Non-Compete Agreements For Low-Wage Workers Under Fire

According to a University of Michigan Law & Economic Research Paper last revised on January 19, 2019, post-termination non-compete agreements “are more likely to be found in high-skill, high-paying jobs, but they are also common in low-skill, low-paying jobs.” California is famous for outlawing virtually all covenants not to compete for employees. Historically, most other states have required only that such covenants have reasonable limitations as to time, geographical area and scope of activity to be restrained. Increasingly, however, states are also limiting the types of jobs that may subject to a non-compete agreement. READ MORE

OSHA Amends Electronic Record Rules

As reported in a previous post on this blog, OSHA published on May 12, 2016 a final rule amending its record-keeping regulations to include new electronic submission mandates. The 2016 rule requires that establishments with 250 or more employees electronically submit injury and illness data they are already required to record on their onsite OSHA Forms 300 (Log of Work-Related Injuries and Illnesses), 301 (Injury and Illness Incident Report) and 300A (Summary of Work-Related Injuries and Illnesses). The 2016 rule further mandates that, for 66 classified industries, an establishment with 20-249 employees electronically submit its OSHA Form 300A. On January 24, 2019, OSHA published a new fina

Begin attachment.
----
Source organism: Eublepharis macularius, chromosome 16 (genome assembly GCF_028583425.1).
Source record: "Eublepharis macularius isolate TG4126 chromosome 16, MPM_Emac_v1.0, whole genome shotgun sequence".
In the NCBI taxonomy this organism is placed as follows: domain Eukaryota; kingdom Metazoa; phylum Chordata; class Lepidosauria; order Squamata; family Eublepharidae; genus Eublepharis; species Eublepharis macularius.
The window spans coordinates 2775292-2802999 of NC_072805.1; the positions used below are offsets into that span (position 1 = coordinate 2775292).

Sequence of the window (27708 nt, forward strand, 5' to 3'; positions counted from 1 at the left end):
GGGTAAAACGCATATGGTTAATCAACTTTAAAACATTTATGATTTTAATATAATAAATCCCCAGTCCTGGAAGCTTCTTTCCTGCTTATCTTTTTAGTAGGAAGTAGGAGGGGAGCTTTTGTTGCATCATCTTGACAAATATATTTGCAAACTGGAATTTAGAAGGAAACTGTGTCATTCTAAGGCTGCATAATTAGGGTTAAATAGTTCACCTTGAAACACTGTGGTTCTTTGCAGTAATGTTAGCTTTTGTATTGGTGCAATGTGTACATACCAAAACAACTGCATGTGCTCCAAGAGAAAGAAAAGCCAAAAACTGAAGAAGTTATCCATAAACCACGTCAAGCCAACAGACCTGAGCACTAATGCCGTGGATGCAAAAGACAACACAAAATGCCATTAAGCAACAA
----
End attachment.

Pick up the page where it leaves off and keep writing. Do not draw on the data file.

Employers Should Be Monitoring "Right To Disconnect" Initiatives

As many employers already know, states and municipalities have recently been at the forefront in enacting legislation to protect the rights of workers. Previous articles on this blog have highlighted new laws governing predictive scheduling, state-specific sexual harassment prevention, non-disclosure agreements, job candidate screening, paid sick time, and other terms and conditions of employment. So what other legislative initiatives should employers be monitoring? Based upon a bill scheduled this week for hearing by the New York City Council, “right to disconnect” initiatives should certainly be on this list. READ MORE

OSHA Open During Partial Government Shutdown

Although many federal agencies have been affected by the partial government shutdown, the U.S. Department of Labor is not one of these agencies. The U.S. Department of Labor, including OSHA, has already been fully funded through September 30, 2019, as part of the Department of Defense and Labor, Health and Human Services, and Education Appropriations Act, 2019 and Continuing Appropriations Act, 2019, signed into law by President Trump on September 28, 2018. Accordingly, OSHA remains open, and is conducting work site inspections, despite the partial government shutdown. How To Survive An OSHA Inspection

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